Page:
The recent gold frenzy has exposed several weaknesses in market regulations and it's time to set up an official exchange to put gold trading back in order, experts said.
Vietnam's gold market is highly dependent on world prices, economist Le Tham Duong said.
"The country has large gold holdings but most are kept by the public and banks. As the flow for this gold supply has been obstructed, speculators can push up prices, like they just did recently," he said.
According to the State Bank of Vietnam, the public holds between 300 and 500 tons of the precious metal while banks have about 100 tons of gold deposits. Banks have been banned from selling or lending these deposits.
The price of gold surged past VND46 million per tael for the first time last week. The hike followed a global surge but the central bank and analysts believed it was mainly driven by speculators at home.
Duong said such a price trend is not new and it could happen again "unless there are fundamental solutions to market problems."
"The tight control over gold imports, and not on gold exports, has allowed traders to ship nearly 40 tons of gold. When a new tax policy was introduced to curb exports, the country already had to start importing gold again," he said.
The Ministry of Finance on August 6 imposed a 10 percent export tax on jewelry that has more than 80 percent gold content. The tax previously applied to jewelry containing more than 99 percent gold.
By then, gold exports for the first seven months had reached US$1.8 billion, as traders were taking advantage of world prices that had been significantly higher than local prices.
Last week, in an attempt to cool down the local gold fever, the State Bank of Vietnam allowed the import of five tons of gold.
But Duong said the move may not benefit the market in the long run. "Gold investors and traders now know that as long as there is a shortfall in the market, import quotas will be granted," he said.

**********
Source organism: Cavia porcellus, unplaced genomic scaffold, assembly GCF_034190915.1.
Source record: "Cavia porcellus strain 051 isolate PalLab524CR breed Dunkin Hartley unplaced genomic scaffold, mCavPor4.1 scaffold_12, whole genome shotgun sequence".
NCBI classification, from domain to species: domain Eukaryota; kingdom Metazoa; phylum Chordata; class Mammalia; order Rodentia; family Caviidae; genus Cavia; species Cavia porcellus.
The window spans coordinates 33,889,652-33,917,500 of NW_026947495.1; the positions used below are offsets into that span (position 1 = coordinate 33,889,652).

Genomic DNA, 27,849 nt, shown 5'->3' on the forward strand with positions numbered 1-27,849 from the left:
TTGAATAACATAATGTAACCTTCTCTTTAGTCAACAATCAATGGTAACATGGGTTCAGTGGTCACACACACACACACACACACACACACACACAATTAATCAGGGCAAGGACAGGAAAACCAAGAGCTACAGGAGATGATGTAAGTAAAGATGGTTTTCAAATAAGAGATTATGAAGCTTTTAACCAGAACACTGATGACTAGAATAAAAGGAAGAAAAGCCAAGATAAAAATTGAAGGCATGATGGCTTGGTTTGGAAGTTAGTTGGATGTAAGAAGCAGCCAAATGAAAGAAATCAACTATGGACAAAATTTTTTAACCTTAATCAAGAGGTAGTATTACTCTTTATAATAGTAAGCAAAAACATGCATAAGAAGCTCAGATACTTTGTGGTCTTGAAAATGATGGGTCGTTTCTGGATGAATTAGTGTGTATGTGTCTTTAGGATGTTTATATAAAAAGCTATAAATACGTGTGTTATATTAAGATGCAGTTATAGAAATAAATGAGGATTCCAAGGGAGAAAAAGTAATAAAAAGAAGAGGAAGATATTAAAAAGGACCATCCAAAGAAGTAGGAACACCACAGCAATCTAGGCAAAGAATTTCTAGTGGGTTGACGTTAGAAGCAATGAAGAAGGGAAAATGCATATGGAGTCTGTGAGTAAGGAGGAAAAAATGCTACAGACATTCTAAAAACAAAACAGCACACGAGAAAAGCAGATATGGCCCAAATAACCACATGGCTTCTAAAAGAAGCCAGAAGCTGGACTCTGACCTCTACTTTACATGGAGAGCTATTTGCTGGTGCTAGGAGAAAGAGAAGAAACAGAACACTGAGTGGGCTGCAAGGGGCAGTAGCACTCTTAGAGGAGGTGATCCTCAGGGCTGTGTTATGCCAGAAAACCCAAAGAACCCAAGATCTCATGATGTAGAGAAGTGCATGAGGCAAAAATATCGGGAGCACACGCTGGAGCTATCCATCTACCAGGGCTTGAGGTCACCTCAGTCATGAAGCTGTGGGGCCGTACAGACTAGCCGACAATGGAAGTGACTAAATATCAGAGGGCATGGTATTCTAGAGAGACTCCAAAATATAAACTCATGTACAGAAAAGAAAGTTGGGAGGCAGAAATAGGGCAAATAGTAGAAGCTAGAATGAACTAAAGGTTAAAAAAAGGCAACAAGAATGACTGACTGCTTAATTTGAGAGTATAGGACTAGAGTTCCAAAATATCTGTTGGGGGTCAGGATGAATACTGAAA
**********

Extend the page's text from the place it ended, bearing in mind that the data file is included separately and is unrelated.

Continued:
In a commentary carried by Lao Dong newspaper last Sunday, economist Nguyen Quang A said the chaos in the gold market last week was mainly due to domestic factors, including falling public confidence in the dong and "tactics" of speculators.
"Many things need to be done to prevent a similar chaotic situation in the future. This is in fact a challenge for the new central bank governor and the new cabinet," he said.
A said Vietnam has let gold trade thrive without any strict regulation. A plan to introduce new restrictions has not been finalized yet, he said.
"For a long time the authorities did not know how to deal with gold properly due to ongoing arguments over whether to define gold as a currency or a commodity," Duong told Thanh Nien.
Even though the government has restricted gold trading and lending by banks, the market continued to see sharp fluctuations in prices, he said.
Vietnam needs to have a gold exchange to attract public gold holdings and put them into use, Duong said.
"There is substantial demand for gold trading. When gold exchanges were still operating, their total trading value could reach 20 tons a day," he said. "An official exchange will allow the authorities to manage the gold market better."
Vietnam last year shut down around 20 gold trading houses run by banks and financial firms on concerns their operations were too risky for the financial market.
The Vietnam Gold Traders Association said since the exchanges were closed, the domestic gold market has completely transformed into a physical gold market.
This is against the global trend, as 80 percent of gold trading activities in the world are made via accounts, the association said, adding that bullion trading can lead to extra storage costs and loss of foreign exchange reserves through gold imports.
A national gold exchange will create a fair playground for gold investors and reduce gold hoarding, the association said. An official trading floor will also create a single gold price for the market and help authorities monitor trading activities more effectively, it added.